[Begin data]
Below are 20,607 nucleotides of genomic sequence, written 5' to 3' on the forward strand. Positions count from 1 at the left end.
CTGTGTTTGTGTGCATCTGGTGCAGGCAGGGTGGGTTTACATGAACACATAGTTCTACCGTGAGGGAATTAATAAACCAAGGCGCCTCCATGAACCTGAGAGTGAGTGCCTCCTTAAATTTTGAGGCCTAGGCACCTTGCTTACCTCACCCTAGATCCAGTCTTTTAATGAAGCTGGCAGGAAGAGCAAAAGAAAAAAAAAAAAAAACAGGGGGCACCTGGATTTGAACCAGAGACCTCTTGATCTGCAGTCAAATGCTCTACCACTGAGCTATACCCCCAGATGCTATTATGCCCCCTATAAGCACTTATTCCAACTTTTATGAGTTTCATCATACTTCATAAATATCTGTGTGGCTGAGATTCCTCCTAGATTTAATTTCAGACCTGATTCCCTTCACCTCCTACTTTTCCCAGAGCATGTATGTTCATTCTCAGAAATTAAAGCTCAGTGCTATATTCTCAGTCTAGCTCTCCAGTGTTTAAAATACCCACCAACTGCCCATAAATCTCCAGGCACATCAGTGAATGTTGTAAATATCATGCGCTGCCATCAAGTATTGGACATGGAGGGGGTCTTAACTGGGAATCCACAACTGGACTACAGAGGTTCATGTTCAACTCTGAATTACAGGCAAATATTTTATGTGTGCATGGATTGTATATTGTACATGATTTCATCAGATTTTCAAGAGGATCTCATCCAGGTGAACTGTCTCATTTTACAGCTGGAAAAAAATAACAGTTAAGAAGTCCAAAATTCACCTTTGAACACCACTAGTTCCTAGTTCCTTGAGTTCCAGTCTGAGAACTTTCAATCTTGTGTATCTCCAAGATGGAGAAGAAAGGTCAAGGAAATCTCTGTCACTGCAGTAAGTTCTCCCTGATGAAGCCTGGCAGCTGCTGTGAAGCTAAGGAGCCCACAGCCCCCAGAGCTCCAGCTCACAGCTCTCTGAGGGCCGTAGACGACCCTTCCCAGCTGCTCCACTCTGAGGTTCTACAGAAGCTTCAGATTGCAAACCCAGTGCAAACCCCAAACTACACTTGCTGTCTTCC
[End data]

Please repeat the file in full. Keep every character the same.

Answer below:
Below are 20,607 nucleotides of genomic sequence, written 5' to 3' on the forward strand. Positions count from 1 at the left end.
CTGTGTTTGTGTGCATCTGGTGCAGGCAGGGTGGGTTTACATGAACACATAGTTCTACCGTGAGGGAATTAATAAACCAAGGCGCCTCCATGAACCTGAGAGTGAGTGCCTCCTTAAATTTTGAGGCCTAGGCACCTTGCTTACCTCACCCTAGATCCAGTCTTTTAATGAAGCTGGCAGGAAGAGCAAAAGAAAAAAAAAAAAAAACAGGGGGCACCTGGATTTGAACCAGAGACCTCTTGATCTGCAGTCAAATGCTCTACCACTGAGCTATACCCCCAGATGCTATTATGCCCCCTATAAGCACTTATTCCAACTTTTATGAGTTTCATCATACTTCATAAATATCTGTGTGGCTGAGATTCCTCCTAGATTTAATTTCAGACCTGATTCCCTTCACCTCCTACTTTTCCCAGAGCATGTATGTTCATTCTCAGAAATTAAAGCTCAGTGCTATATTCTCAGTCTAGCTCTCCAGTGTTTAAAATACCCACCAACTGCCCATAAATCTCCAGGCACATCAGTGAATGTTGTAAATATCATGCGCTGCCATCAAGTATTGGACATGGAGGGGGTCTTAACTGGGAATCCACAACTGGACTACAGAGGTTCATGTTCAACTCTGAATTACAGGCAAATATTTTATGTGTGCATGGATTGTATATTGTACATGATTTCATCAGATTTTCAAGAGGATCTCATCCAGGTGAACTGTCTCATTTTACAGCTGGAAAAAAATAACAGTTAAGAAGTCCAAAATTCACCTTTGAACACCACTAGTTCCTAGTTCCTTGAGTTCCAGTCTGAGAACTTTCAATCTTGTGTATCTCCAAGATGGAGAAGAAAGGTCAAGGAAATCTCTGTCACTGCAGTAAGTTCTCCCTGATGAAGCCTGGCAGCTGCTGTGAAGCTAAGGAGCCCACAGCCCCCAGAGCTCCAGCTCACAGCTCTCTGAGGGCCGTAGACGACCCTTCCCAGCTGCTCCACTCTGAGGTTCTACAGAAGCTTCAGATTGCAAACCCAGTGCAAACCCCAAACTACACTTGCTGTCTTCC